Closer to Port


ne of the quiet but important changes taking place in the cruise industry is the redeployment of ships to a wider range of U.S. ports.

A glance at the cruise charts in Travel Weekly's Dec. 3 Cruise Guide supplement illustrates this point.

Consider this listing of ports in the U.S. from which cruise ships will sail over the next several months: Los Angeles; Miami; New York; Port Everglades, Fla.; San Francisco; Boston; Cincinnati; Galveston, Texas; Honolulu; Houston; Jacksonville, Fla.; Memphis; Nashville; New Orleans; Norfolk, Va.; Philadelphia; Port Canaveral, Fla.; Port Manatee, Fla.; San Diego; St. Louis; Tampa, Fla., and Warren, R.I. In addition, cruises, not listed in the charts, are scheduled from Seattle and Baltimore.

Richard Fain, Royal Caribbean Cruise Line's chairman, said his company has been encouraged by the interest shown by a number of cities in bringing cruise ships to their ports.

Although this trend was well under way before Sept. 11, it is proving to be even more important because of what happened that day.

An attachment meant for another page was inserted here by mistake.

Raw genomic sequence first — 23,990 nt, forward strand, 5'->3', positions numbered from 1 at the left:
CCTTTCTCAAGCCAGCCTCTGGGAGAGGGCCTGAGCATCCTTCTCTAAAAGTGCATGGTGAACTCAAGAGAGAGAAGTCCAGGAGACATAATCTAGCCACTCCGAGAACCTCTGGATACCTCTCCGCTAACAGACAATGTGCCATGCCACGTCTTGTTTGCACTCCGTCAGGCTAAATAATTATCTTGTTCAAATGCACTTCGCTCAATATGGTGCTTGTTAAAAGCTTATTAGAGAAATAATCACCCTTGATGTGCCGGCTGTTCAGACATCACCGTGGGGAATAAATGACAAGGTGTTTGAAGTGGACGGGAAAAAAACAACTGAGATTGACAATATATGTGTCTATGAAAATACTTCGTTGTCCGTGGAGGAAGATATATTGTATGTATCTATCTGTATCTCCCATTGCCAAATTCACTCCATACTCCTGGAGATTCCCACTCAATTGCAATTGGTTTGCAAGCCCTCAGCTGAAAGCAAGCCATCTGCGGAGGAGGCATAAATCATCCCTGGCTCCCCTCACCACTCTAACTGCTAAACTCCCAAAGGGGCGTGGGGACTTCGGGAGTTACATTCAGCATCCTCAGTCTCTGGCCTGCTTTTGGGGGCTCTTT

One of the changes wrought by the redeployment of ships to more ports is that a larger percentage of cruise passengers now can drive to the ships rather than be dependent on air connections. For those cruise customers who remain wary of flying, the ability to reach ports by car is a reassuring factor.

The movement of cruise vessels to an increasing number of ports also improves the opportunities for more travel agencies to sell the cruise product. Moreover, with ships sailing from more places, there is a greater potential for diversifying the places that the ships visit.

As Fain pointed out recently, one of the frustrations of the cruise industry has been the inability to induce a larger percentage of Americans to cruise. Statistics show that nearly 90% of Americans haven't taken a cruise. But the data also show that once people cruise, they are likely to become cruise lifers.

It will take a lot of aggressive marketing by the cruise lines and travel agencies to drive up the percentage of travelers who enter the cruise market.

But having ships deployed to more places within the U.S. should help achieve that goal.


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